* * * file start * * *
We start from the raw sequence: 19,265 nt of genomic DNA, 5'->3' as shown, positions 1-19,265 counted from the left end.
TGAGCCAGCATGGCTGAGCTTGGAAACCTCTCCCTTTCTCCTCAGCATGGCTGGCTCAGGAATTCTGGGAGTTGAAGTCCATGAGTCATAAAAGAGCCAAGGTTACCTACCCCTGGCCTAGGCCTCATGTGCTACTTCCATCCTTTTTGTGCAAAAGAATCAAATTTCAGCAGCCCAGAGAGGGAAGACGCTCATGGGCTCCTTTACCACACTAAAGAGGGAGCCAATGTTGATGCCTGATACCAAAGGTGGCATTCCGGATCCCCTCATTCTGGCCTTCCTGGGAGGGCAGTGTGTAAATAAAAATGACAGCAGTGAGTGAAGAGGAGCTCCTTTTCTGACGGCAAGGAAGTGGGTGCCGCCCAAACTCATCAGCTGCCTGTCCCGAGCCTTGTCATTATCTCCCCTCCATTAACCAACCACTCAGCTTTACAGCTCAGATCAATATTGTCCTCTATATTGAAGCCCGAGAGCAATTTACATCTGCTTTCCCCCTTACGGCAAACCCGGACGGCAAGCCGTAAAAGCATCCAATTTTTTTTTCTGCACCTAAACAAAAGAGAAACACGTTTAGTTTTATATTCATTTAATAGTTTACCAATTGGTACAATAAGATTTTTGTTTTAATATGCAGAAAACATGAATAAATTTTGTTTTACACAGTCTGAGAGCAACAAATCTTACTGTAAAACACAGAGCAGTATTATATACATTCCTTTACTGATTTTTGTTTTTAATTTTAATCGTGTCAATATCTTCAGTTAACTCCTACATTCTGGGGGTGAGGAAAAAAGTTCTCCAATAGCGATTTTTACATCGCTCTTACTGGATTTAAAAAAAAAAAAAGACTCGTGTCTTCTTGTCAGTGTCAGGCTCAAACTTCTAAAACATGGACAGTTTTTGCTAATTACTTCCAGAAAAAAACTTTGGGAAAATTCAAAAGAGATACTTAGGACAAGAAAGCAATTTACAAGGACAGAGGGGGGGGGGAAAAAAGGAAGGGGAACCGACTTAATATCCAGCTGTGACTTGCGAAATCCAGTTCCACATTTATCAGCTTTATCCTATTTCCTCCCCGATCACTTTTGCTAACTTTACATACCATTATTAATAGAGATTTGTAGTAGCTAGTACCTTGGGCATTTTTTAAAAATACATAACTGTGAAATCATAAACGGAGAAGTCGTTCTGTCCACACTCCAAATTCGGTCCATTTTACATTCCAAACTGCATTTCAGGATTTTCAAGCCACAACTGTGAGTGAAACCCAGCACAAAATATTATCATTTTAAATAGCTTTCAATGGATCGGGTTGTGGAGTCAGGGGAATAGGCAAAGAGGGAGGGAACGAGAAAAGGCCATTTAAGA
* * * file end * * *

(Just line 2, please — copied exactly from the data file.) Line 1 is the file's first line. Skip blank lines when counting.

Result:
TGAGCCAGCATGGCTGAGCTTGGAAACCTCTCCCTTTCTCCTCAGCATGGCTGGCTCAGGAATTCTGGGAGTTGAAGTCCATGAGTCATAAAAGAGCCAAGGTTACCTACCCCTGGCCTAGGCCTCATGTGCTACTTCCATCCTTTTTGTGCAAAAGAATCAAATTTCAGCAGCCCAGAGAGGGAAGACGCTCATGGGCTCCTTTACCACACTAAAGAGGGAGCCAATGTTGATGCCTGATACCAAAGGTGGCATTCCGGATCCCCTCATTCTGGCCTTCCTGGGAGGGCAGTGTGTAAATAAAAATGACAGCAGTGAGTGAAGAGGAGCTCCTTTTCTGACGGCAAGGAAGTGGGTGCCGCCCAAACTCATCAGCTGCCTGTCCCGAGCCTTGTCATTATCTCCCCTCCATTAACCAACCACTCAGCTTTACAGCTCAGATCAATATTGTCCTCTATATTGAAGCCCGAGAGCAATTTACATCTGCTTTCCCCCTTACGGCAAACCCGGACGGCAAGCCGTAAAAGCATCCAATTTTTTTTTCTGCACCTAAACAAAAGAGAAACACGTTTAGTTTTATATTCATTTAATAGTTTACCAATTGGTACAATAAGATTTTTGTTTTAATATGCAGAAAACATGAATAAATTTTGTTTTACACAGTCTGAGAGCAACAAATCTTACTGTAAAACACAGAGCAGTATTATATACATTCCTTTACTGATTTTTGTTTTTAATTTTAATCGTGTCAATATCTTCAGTTAACTCCTACATTCTGGGGGTGAGGAAAAAAGTTCTCCAATAGCGATTTTTACATCGCTCTTACTGGATTTAAAAAAAAAAAAAGACTCGTGTCTTCTTGTCAGTGTCAGGCTCAAACTTCTAAAACATGGACAGTTTTTGCTAATTACTTCCAGAAAAAAACTTTGGGAAAATTCAAAAGAGATACTTAGGACAAGAAAGCAATTTACAAGGACAGAGGGGGGGGGGAAAAAAGGAAGGGGAACCGACTTAATATCCAGCTGTGACTTGCGAAATCCAGTTCCACATTTATCAGCTTTATCCTATTTCCTCCCCGATCACTTTTGCTAACTTTACATACCATTATTAATAGAGATTTGTAGTAGCTAGTACCTTGGGCATTTTTTAAAAATACATAACTGTGAAATCATAAACGGAGAAGTCGTTCTGTCCACACTCCAAATTCGGTCCATTTTACATTCCAAACTGCATTTCAGGATTTTCAAGCCACAACTGTGAGTGAAACCCAGCACAAAATATTATCATTTTAAATAGCTTTCAATGGATCGGGTTGTGGAGTCAGGGGAATAGGCAAAGAGGGAGGGAACGAGAAAAGGCCATTTAAGA